Wednesday, January 11, 2012

Still Lovin' the Bard

My blog Lovin' the Bard has been the most popular personal blog I've ever written, per getting tweeted by a very influential friend in the theater world and then getting re-tweeted by about half-a-dozen high school drama teachers.

A followup to that blog: for the last 12 months, I've been trying not to buy any books - I'm reading only what's already on my bookshelves. It's both to save money and to remind me that books are meant to be read, not stuck on shelves for years and years only as ornaments. And given how much I still have to read - either because I never read this or that book, or because I want to re-read this or that - it looks like I could go another 12 months.

The last four things I've read have been Shakespeare plays. First, I read A Midsummer Night's Dream, which I first saw in the magical 1935 movie production when I was probably 14, and then as live theater at Hartford Stage in 1988, in a magical production no one who saw it will ever forget. I love the play so much I can quote from it - but as I'd never read it, I thought it would be a good first choice. It was a very satisfying read.

Next, I read Twelfth Night, which, as I mentioned in that previous and very popular blog , was the first live Shakespeare I ever saw, in a production at the University of Evansville. I saw it again in 1987, in a production in London, directed by a young and up-and-coming director called Kenneth Branagh, with original music by Paul McCartney. Don't ask me which production was better - they were both exceptional.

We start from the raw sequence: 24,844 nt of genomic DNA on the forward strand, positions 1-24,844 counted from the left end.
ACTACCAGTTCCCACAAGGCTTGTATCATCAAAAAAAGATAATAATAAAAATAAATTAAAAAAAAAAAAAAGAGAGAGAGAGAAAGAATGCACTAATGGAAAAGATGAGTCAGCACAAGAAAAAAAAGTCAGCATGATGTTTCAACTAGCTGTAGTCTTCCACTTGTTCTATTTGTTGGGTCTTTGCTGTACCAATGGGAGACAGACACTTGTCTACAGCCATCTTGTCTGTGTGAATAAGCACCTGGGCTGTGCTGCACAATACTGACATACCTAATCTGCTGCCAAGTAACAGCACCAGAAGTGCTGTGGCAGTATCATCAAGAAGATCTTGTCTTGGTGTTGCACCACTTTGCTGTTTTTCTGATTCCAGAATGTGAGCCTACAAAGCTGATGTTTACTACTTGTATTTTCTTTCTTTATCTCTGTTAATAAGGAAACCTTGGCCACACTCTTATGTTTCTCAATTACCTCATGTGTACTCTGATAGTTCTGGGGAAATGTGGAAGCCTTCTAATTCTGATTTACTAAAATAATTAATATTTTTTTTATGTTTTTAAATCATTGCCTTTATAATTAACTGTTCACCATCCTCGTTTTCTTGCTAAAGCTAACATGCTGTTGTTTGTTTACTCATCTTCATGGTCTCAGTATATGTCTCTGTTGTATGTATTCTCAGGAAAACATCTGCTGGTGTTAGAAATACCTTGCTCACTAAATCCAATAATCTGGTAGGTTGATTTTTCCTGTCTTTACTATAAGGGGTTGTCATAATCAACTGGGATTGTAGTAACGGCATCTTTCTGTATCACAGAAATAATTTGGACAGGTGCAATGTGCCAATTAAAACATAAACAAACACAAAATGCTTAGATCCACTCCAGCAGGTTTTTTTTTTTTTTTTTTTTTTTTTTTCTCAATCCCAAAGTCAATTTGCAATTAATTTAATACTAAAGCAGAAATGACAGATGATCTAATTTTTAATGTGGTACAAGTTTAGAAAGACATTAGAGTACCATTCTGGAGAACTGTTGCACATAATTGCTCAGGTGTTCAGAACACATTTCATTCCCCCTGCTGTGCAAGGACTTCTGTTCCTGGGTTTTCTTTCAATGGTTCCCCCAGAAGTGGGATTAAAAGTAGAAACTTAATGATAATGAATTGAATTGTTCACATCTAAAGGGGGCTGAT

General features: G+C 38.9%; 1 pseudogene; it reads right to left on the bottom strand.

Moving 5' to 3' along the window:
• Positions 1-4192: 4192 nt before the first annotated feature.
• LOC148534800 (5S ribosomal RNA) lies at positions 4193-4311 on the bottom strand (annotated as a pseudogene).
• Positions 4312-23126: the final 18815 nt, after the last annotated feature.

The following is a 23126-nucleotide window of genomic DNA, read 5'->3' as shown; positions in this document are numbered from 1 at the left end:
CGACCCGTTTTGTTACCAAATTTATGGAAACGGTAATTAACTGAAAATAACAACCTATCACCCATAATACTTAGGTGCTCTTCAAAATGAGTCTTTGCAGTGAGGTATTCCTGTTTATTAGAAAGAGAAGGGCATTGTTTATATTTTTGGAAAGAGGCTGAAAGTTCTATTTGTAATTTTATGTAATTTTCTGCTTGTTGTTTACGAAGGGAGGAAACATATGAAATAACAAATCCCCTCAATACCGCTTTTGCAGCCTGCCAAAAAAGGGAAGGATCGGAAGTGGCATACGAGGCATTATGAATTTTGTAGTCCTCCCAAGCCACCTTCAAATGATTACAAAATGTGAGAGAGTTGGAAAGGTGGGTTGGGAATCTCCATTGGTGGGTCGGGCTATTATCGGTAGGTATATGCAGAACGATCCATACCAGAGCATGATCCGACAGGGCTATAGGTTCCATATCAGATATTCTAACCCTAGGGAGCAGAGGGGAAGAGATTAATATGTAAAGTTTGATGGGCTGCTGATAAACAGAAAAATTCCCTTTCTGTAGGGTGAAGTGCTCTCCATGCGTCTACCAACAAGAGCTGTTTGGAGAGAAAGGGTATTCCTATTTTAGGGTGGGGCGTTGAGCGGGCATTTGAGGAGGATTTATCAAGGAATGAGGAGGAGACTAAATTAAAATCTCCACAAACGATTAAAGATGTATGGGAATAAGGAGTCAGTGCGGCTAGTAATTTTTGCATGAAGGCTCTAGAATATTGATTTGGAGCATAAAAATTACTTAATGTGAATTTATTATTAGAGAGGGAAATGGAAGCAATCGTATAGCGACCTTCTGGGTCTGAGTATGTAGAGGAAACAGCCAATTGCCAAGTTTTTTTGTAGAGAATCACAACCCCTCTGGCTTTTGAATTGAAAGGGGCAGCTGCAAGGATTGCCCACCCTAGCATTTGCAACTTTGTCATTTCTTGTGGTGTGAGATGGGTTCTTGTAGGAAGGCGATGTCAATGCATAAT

Then I read Taming of the Shrew. Which I did not enjoy nearly so much as the Zeffirelli's movie, though reading it provided a lot of food for thought (and the discovery that it's a play within a play - I had no idea!).

Last night, I finished The Merchant of Venice. I wondered if, without the benefit of seeing it ever or having lots of footnotes explaining this or that or having a teacher guiding me, I would understand it, let alone enjoy it. It turned out to be the best read so far. The story is magnificent. Portia is an absolutely delicious role. And I came away with a very sympathetic view of Shylock. I think the play is both a reflection of the time regarding how British Christians viewed Jews, but I also think Shakespeare was being critical of their treatment - that's what the words say to me. YMMV. It breaks my heart to know shortly after Kristallnacht in 1938, this masterpiece was broadcast as anti-Semitic propaganda on German radio.

What's next? Either King Lear or The Tempest.

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